By The Design Cut (Paolo Casicci, Laura Traldi)
When, in 1987, Predrag Matvejevic came out with the wonderful Mediterranean Breviary , a never-before-stated truth suddenly became evident: to emerge he needed a book halfway between essay, pilot book and emotional testimony. That truth is that among trades of merchants, migrations of eels, flight of peoples, legends, architecture, knots and fishermen’s nets, stories and landscapes, the Mediterranean is not just geography. In the words of Matvejevic himself, “its borders are neither defined in space nor in time. We do not know how to determine them and in what way: they are irreducible to sovereignty or to history, they are neither state nor national. Europe was conceived on the Mediterranean “.
With a leap of scale and coordinates, we now land in the glittering world of design: there is a Mediterranean of design, a vocation, an attitude to imagine and build spaces, decor and furnishings that are the result of that multiethnic koiné in which the sign of a civilization, but in which at the same time a kaleidoscopic and multiform variety of peoples, languages and rituals is reflected? And, again, if all this exists, can there be a commercial vocation?
If the juxtaposition between the word design and the Nordic adjective does not surprise anyone, and everyone immediately understands why a concept like hygge is typically Scandinavian, talking about Mediterranean design, on the other hand, always leaves you a bit stunned. It is a definition that, although accepted in architecture, creates almost embarrassment when it lands in furniture. All the more reason, when you then try to give it a commercial purpose, it is easy to cross over into the slippery category of ethnicity. But as often happens, the mistake is in those who seek. Because it is wrong to think of finding in the mare nostrum a design such as that expressed by international and Nordic culture, when instead the Mediterranean design “breviary” refers to a completely different world: that is to one that mixes vernacular origins with great wisdom, almost innate of knowing how to do with an innovative outlook; which combines design with the art of getting by, typical of those who grew up in these territories and from which even the great masters, from Enzo Mari to Gio Ponti, have drawn on, declining it in cultured and elevated forms. A world of unconscious archetypes and icons, born from the hands of millions of artisans who still now have so much to say and offer and are waiting for nothing more than to be taken by the hand and led towards new design horizons. And, indeed, of the market.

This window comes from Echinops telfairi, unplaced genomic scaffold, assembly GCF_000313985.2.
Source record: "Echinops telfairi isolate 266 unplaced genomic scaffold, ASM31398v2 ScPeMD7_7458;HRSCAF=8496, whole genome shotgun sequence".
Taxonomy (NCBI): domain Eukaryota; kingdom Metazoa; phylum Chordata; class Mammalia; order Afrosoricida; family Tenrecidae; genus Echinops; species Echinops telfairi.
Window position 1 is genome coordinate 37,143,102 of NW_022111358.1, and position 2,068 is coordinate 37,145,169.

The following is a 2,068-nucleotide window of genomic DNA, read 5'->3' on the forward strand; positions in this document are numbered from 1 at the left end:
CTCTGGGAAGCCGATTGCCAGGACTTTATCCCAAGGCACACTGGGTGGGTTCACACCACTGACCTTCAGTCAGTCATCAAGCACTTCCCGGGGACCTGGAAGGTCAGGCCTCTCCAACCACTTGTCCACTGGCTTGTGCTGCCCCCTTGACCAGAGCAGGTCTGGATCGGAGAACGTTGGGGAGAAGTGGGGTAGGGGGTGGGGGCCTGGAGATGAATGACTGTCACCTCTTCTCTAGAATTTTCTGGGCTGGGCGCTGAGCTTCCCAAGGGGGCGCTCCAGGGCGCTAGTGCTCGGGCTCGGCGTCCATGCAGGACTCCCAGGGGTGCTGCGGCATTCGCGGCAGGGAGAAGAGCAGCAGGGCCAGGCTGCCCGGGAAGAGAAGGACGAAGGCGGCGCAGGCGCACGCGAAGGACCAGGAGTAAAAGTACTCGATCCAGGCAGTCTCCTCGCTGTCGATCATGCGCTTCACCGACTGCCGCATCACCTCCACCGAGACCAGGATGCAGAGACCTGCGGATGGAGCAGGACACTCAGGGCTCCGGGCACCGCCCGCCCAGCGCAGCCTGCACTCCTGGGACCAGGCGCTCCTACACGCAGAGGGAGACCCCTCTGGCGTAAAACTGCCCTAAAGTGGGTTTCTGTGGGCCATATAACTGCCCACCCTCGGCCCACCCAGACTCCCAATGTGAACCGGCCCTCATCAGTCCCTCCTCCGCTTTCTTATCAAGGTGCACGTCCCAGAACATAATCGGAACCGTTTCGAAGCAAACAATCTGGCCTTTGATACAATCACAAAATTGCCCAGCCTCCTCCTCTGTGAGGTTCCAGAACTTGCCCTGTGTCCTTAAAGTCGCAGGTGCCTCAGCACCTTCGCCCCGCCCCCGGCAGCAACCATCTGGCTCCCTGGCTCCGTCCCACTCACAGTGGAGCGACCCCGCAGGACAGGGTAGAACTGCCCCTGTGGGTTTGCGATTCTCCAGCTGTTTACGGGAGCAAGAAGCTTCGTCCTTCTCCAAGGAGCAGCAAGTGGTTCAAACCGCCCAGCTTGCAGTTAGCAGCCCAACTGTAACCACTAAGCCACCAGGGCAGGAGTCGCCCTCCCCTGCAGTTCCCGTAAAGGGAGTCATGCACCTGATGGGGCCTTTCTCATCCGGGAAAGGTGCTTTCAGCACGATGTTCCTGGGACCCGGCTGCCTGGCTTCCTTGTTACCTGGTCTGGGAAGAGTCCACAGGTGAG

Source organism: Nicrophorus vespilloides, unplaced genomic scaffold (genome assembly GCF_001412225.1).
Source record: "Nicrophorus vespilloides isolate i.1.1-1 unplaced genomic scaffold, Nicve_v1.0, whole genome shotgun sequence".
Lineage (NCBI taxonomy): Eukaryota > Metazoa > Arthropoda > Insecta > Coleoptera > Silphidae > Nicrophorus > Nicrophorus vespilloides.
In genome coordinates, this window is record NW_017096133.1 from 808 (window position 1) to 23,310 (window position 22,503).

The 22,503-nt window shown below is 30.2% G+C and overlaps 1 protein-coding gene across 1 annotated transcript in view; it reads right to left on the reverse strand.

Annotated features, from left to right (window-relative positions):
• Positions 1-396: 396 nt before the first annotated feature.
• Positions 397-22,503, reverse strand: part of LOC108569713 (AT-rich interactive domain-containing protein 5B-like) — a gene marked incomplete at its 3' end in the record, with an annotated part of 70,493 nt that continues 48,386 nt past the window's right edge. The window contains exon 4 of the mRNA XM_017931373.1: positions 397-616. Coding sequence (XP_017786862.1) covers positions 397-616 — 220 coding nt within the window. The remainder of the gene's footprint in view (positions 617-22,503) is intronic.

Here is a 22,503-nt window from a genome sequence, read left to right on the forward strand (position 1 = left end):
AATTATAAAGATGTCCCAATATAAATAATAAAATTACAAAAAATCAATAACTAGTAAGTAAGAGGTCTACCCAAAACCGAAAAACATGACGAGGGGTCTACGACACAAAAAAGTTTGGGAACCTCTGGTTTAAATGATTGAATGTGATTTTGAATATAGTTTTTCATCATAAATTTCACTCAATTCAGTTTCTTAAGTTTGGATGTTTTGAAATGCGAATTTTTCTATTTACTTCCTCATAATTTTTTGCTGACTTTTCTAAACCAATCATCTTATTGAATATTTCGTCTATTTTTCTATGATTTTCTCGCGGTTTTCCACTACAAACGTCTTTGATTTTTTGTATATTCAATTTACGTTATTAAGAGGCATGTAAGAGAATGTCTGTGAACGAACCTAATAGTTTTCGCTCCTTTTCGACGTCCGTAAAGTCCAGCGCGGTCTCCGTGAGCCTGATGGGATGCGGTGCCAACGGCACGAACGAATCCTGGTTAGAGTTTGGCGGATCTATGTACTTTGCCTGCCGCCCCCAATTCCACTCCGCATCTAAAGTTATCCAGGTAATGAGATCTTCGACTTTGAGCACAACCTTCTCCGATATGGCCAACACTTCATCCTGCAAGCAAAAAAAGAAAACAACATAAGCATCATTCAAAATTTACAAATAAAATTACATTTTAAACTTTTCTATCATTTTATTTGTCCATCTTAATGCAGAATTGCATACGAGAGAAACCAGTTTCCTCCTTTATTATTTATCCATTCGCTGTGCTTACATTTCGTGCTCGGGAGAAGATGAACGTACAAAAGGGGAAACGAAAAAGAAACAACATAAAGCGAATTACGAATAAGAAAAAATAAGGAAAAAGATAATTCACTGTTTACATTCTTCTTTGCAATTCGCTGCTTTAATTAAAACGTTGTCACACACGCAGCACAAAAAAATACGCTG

It is with this cultural, project and commercial horizon very clear in mind that here at Edit Napoli (what better scenario, to talk about design and the Mediterranean), two exemplary events of what is and it can become the “Mediterranean design”. On the one hand, Antonio Aricò, who made a singular figure and a recognized and recognizable style out of his mestizo, international and vernacular research at the same time, spent between Reggio Calabria and Milan, between “roots and wings”. On the other hand MYOP, a Sicilian brand created to network small Sicilian artisan shops in the development of design projects that know of traditions, of the earth, but full of a design direction devoted to contemporaneity (which derives from the origin of this company, born as excellence in steel processing). On the one hand, therefore, authorship, on the other a network of workers and expertise capable of offering poetry, personal contact and know-how.
A Signurina e U Signurino, the collection of chairs and tables that arrives here in preview at Edit Napoli designed by Antonio Aricò for MYOP, is therefore the result of the ambition to translate centuries of unconscious design into contemporary design with a commercial destiny. The effort, also and above all emotional, which becomes a fairy tale. Like a fairytale, perhaps one of the most beautiful in the history of design, is the one that takes place when an author takes a craftsman by the hand, which is the know-how of Made in Italy, was the fortune of design during the boom years and it can also be for the Mediterranean one.
The chairs and tables by Aricò and MYOP start from an archetype and interpret it with irony and lightness. These are the chairs and tables on which millions of women, men and children ate, rested, played and made love. Free icons, unaware, that geographies decline with different names, peasant, Venetian, rustic, peasant. And which today enter the world of design bringing the history of millions of hands, materials and local traditions. Stories of women who weave straw, of carpenters who enhance the grain of the ash while keeping them visible, of lava stones, of trekking ropes and Sicilian puppets, of majolica and patterns. They are Sicily and Greece at the same time, but also Africa and the Middle East. They are the Mediterranean’s dream of finally having its own design.